Writing your vows possibly doesn’t come naturally or easily to you but all you need to think about are these two words: why and what.
Why are you marrying your love? What is it about them that makes you sure you’re better together than apart?
While you’re considering all these reasons, writing them down as you go, you will have the basis for your vows.
And you thought writing vows was hard! The only tricky part is turning all your reasons why into a format you’d be happy to read out at your wedding. This is where I become your writing buddy! Remember, I’m here to guide you, so don’t be shy in asking for help.
Why do we share vows?
Other than there being a legal aspect within the vows, the actual word vow means ‘to make a solemn promise’; or to ‘dedicate to someone or something’. How beautiful is that?
The two of you fell in love by chance, but you’re making a choice – you’re choosing each other. You’re vowing to be there for one another. Vows are promises you intend to keep.
Vow writing tips
- Ensure you include the legal line that you’ll see on your marriage licence: ‘I AB take you CD to be my legal wife (or husband)’ or words to similar effect.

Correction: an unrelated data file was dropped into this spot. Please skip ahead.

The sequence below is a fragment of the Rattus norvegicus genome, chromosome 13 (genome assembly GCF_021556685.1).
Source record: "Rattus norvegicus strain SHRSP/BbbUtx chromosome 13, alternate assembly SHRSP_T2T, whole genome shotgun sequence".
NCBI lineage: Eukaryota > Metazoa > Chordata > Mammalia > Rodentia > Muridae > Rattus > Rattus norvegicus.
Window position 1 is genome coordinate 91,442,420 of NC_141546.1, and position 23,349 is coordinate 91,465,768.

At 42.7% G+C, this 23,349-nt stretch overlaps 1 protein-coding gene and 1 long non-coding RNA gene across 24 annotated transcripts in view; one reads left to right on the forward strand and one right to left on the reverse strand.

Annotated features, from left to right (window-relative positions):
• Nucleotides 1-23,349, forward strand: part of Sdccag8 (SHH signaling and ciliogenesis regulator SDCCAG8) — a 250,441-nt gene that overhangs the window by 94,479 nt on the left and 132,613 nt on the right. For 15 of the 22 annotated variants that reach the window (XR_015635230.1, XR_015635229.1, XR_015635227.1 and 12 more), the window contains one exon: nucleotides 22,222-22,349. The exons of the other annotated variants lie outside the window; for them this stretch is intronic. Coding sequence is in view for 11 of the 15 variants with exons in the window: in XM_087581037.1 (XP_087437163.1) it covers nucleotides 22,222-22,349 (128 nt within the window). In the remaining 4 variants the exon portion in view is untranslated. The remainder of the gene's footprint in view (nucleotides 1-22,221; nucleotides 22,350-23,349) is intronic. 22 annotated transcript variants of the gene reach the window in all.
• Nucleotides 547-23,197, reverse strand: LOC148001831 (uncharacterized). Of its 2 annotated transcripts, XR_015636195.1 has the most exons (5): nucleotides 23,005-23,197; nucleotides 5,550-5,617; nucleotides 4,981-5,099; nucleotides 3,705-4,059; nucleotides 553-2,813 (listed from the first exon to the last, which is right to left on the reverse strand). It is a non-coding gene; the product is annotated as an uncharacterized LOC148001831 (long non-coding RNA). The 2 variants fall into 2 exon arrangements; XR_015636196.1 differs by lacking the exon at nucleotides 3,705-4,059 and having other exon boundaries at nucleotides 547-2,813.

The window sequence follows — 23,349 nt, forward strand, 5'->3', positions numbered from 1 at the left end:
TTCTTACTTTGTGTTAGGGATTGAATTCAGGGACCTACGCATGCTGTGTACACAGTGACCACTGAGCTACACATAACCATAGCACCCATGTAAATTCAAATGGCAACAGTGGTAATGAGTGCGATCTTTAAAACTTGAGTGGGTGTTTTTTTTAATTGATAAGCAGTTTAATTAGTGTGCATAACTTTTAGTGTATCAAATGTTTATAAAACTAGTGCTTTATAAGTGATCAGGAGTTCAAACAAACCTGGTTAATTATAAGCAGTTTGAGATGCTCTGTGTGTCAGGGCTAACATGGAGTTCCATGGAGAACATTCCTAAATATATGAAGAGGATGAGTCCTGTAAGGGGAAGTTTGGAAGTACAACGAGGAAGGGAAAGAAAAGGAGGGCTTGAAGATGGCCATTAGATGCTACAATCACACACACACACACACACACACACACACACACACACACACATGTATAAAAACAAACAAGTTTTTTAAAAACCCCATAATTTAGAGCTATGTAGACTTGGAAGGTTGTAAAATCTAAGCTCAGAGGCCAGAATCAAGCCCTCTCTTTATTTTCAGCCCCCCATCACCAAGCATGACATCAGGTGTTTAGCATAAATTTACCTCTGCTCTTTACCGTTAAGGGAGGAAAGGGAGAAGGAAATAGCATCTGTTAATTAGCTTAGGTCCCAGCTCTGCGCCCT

- What your partner means to you.
- How your partner makes you feel.
- Why you are choosing to marry your partner.
- If humour is your style, go ahead and add some in! Perhaps you could add in some promises? ‘I promise to never watch the next episode we’re binging on Netflix without you.’ Or ‘I promise to try not to touch your computer screen.’ Anything that means something to you and your partner will add some colour to your vows.
- Your favourite quote to wrap it all up. As Patrick says to David in Schitts Creek – ‘You’re my Mariah Carey.’ Those who know this quote will know how poignant these words are.
Need more inspiration?
If you’re still struggling with finding some words to say – listen to some music, especially music that makes you think about the person you’re going to marry. Music is an emotive tool often used to get into a certain frame of mind.
Rather not write your own vows?
You certainly don’t have to. All you need to say is the legal line. Everything else is poetry.
Be encouraged to say what you want to say. No matter how long or short you make them. You might like to add just a couple of extra lines to the legal line, or a couple of extra paragraphs. Inevitably, it’s up to you.
Remember, you don’t need to be creative; you don’t need to be a big old romantic; you just need to think about what your partner means to you, and the promises (ie: vows) you’d like to make to them.